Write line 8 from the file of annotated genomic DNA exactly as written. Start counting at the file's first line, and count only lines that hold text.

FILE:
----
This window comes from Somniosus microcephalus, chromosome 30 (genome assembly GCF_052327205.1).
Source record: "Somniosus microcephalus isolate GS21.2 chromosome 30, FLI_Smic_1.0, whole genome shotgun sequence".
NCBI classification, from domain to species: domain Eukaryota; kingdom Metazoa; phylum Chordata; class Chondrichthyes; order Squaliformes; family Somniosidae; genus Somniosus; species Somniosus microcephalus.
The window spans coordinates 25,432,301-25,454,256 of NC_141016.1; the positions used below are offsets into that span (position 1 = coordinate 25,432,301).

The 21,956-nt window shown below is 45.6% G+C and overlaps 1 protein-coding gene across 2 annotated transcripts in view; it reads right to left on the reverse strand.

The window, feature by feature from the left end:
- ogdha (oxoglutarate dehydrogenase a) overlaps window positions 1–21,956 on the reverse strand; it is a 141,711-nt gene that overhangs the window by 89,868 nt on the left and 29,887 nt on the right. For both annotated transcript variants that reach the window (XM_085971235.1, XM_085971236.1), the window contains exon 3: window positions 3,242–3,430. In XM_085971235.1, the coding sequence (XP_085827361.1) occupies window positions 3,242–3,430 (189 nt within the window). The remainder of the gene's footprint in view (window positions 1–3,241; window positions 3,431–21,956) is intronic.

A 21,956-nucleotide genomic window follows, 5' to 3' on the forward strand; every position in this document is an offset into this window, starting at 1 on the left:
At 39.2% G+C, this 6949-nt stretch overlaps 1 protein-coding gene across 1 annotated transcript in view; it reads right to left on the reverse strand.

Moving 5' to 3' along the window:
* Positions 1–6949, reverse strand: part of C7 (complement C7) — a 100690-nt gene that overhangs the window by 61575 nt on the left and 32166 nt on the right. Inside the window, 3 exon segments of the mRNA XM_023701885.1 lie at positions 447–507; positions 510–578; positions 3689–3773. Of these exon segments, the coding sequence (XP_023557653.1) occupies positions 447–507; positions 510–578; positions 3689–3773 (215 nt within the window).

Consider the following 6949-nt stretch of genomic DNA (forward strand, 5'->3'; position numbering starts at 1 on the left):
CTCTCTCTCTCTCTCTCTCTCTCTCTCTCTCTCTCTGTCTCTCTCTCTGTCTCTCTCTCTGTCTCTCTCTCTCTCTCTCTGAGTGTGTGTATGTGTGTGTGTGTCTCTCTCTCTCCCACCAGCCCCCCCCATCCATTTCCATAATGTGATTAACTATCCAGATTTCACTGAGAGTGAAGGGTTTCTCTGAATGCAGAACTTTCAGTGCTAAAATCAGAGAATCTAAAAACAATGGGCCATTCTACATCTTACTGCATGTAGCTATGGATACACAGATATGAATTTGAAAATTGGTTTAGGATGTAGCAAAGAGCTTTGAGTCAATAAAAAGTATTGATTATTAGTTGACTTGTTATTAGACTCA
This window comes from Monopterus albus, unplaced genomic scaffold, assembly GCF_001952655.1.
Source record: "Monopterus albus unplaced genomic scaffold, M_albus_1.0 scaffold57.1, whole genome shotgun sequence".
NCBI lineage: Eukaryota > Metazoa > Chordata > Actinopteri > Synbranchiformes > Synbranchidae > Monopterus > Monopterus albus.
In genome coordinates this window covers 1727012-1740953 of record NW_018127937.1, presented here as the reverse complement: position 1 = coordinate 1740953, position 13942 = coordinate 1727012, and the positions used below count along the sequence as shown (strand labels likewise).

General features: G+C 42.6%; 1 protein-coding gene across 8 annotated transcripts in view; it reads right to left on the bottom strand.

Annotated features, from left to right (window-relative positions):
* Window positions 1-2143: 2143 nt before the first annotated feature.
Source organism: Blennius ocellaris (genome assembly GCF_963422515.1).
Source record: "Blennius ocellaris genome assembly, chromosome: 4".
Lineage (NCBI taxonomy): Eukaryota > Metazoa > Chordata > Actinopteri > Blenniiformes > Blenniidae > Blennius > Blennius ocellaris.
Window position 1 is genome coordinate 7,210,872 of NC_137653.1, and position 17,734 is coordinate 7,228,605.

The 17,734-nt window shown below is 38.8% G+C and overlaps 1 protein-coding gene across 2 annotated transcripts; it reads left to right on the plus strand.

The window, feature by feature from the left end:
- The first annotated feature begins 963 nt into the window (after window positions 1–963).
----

A 21,956-nucleotide genomic window follows, 5' to 3' on the forward strand; every position in this document is an offset into this window, starting at 1 on the left: